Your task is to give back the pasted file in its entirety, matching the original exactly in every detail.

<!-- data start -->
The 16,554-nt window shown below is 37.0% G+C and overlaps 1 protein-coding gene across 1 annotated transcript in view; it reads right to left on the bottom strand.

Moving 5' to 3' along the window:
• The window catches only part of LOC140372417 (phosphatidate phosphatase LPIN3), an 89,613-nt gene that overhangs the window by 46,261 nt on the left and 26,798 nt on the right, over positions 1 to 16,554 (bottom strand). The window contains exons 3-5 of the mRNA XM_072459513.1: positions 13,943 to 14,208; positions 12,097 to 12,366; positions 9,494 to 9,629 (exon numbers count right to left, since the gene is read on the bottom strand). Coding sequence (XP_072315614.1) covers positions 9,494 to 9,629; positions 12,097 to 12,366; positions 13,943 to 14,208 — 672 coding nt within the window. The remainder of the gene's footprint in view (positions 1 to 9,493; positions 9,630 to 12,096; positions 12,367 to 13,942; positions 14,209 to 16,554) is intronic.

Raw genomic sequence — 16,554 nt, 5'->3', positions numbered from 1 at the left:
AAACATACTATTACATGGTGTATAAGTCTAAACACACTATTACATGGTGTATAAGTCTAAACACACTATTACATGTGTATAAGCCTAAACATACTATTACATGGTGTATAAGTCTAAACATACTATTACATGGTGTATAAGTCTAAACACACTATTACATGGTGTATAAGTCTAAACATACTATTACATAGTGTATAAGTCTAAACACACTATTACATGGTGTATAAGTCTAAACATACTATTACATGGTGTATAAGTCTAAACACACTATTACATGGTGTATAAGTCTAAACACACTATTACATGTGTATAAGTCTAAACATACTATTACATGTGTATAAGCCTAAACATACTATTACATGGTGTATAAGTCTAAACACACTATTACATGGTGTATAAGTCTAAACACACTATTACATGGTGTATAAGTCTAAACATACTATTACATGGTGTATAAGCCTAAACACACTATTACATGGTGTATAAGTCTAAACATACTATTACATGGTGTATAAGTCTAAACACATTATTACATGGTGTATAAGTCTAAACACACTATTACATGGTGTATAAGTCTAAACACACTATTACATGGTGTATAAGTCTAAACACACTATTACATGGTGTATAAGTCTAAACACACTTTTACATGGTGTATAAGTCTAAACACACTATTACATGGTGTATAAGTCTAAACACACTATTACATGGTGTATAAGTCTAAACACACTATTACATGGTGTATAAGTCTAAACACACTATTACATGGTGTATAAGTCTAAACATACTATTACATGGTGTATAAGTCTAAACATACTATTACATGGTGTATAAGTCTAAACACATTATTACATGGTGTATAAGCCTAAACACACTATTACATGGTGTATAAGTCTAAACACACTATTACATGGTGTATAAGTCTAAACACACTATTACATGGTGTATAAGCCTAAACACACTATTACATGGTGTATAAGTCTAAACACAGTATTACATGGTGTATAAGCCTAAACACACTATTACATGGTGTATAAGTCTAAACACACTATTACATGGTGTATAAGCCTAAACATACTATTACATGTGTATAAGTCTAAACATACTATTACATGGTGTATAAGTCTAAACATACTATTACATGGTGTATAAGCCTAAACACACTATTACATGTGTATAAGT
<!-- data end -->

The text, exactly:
The 16,554-nt window shown below is 37.0% G+C and overlaps 1 protein-coding gene across 1 annotated transcript in view; it reads right to left on the bottom strand.

Moving 5' to 3' along the window:
• The window catches only part of LOC140372417 (phosphatidate phosphatase LPIN3), an 89,613-nt gene that overhangs the window by 46,261 nt on the left and 26,798 nt on the right, over positions 1 to 16,554 (bottom strand). The window contains exons 3-5 of the mRNA XM_072459513.1: positions 13,943 to 14,208; positions 12,097 to 12,366; positions 9,494 to 9,629 (exon numbers count right to left, since the gene is read on the bottom strand). Coding sequence (XP_072315614.1) covers positions 9,494 to 9,629; positions 12,097 to 12,366; positions 13,943 to 14,208 — 672 coding nt within the window. The remainder of the gene's footprint in view (positions 1 to 9,493; positions 9,630 to 12,096; positions 12,367 to 13,942; positions 14,209 to 16,554) is intronic.

Raw genomic sequence — 16,554 nt, 5'->3', positions numbered from 1 at the left:
AAACATACTATTACATGGTGTATAAGTCTAAACACACTATTACATGGTGTATAAGTCTAAACACACTATTACATGTGTATAAGCCTAAACATACTATTACATGGTGTATAAGTCTAAACATACTATTACATGGTGTATAAGTCTAAACACACTATTACATGGTGTATAAGTCTAAACATACTATTACATAGTGTATAAGTCTAAACACACTATTACATGGTGTATAAGTCTAAACATACTATTACATGGTGTATAAGTCTAAACACACTATTACATGGTGTATAAGTCTAAACACACTATTACATGTGTATAAGTCTAAACATACTATTACATGTGTATAAGCCTAAACATACTATTACATGGTGTATAAGTCTAAACACACTATTACATGGTGTATAAGTCTAAACACACTATTACATGGTGTATAAGTCTAAACATACTATTACATGGTGTATAAGCCTAAACACACTATTACATGGTGTATAAGTCTAAACATACTATTACATGGTGTATAAGTCTAAACACATTATTACATGGTGTATAAGTCTAAACACACTATTACATGGTGTATAAGTCTAAACACACTATTACATGGTGTATAAGTCTAAACACACTATTACATGGTGTATAAGTCTAAACACACTTTTACATGGTGTATAAGTCTAAACACACTATTACATGGTGTATAAGTCTAAACACACTATTACATGGTGTATAAGTCTAAACACACTATTACATGGTGTATAAGTCTAAACACACTATTACATGGTGTATAAGTCTAAACATACTATTACATGGTGTATAAGTCTAAACATACTATTACATGGTGTATAAGTCTAAACACATTATTACATGGTGTATAAGCCTAAACACACTATTACATGGTGTATAAGTCTAAACACACTATTACATGGTGTATAAGTCTAAACACACTATTACATGGTGTATAAGCCTAAACACACTATTACATGGTGTATAAGTCTAAACACAGTATTACATGGTGTATAAGCCTAAACACACTATTACATGGTGTATAAGTCTAAACACACTATTACATGGTGTATAAGCCTAAACATACTATTACATGTGTATAAGTCTAAACATACTATTACATGGTGTATAAGTCTAAACATACTATTACATGGTGTATAAGCCTAAACACACTATTACATGTGTATAAGT